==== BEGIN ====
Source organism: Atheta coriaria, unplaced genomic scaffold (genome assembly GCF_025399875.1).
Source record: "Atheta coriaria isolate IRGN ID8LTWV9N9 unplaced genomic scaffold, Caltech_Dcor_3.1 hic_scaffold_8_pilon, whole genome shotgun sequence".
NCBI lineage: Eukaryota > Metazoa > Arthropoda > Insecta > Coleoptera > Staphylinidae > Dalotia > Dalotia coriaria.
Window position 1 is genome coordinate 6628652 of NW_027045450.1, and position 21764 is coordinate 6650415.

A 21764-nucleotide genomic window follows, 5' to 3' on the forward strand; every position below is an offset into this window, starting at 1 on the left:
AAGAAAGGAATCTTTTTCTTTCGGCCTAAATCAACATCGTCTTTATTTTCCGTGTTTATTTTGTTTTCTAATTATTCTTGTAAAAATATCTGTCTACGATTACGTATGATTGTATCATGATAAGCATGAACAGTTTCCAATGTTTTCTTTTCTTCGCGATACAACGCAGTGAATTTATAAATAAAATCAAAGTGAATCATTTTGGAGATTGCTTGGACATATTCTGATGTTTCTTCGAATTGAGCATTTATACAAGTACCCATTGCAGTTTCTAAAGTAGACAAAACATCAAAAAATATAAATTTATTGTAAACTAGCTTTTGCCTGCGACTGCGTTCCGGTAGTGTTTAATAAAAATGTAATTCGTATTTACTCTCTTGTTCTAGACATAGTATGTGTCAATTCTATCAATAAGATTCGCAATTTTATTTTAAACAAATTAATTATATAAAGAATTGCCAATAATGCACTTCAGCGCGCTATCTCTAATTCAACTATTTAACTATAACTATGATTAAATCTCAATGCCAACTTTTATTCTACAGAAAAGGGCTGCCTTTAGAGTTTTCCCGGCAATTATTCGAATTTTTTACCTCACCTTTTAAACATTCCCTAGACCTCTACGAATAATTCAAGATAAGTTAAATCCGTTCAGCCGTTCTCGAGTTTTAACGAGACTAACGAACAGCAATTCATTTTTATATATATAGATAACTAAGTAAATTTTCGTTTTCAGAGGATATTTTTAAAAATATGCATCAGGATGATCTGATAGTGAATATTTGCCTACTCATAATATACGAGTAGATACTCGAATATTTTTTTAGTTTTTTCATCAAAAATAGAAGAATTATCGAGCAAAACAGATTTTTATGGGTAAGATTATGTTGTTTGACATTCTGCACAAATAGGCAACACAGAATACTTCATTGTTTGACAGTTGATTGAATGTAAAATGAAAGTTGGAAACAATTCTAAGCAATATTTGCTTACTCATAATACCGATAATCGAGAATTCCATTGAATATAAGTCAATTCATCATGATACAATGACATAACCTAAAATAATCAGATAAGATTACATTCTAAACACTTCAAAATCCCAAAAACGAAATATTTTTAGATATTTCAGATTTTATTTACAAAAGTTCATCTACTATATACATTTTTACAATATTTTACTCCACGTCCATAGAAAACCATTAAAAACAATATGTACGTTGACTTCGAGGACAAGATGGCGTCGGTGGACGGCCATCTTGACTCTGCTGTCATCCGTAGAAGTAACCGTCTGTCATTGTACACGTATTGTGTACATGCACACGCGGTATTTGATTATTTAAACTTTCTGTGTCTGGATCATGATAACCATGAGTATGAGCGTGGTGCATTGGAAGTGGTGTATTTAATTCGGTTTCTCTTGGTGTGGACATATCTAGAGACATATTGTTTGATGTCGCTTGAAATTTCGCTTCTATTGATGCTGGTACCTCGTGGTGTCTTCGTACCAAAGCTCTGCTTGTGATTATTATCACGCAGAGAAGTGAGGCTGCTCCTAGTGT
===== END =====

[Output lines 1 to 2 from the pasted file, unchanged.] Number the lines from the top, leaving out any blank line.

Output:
Source organism: Atheta coriaria, unplaced genomic scaffold (genome assembly GCF_025399875.1).
Source record: "Atheta coriaria isolate IRGN ID8LTWV9N9 unplaced genomic scaffold, Caltech_Dcor_3.1 hic_scaffold_8_pilon, whole genome shotgun sequence".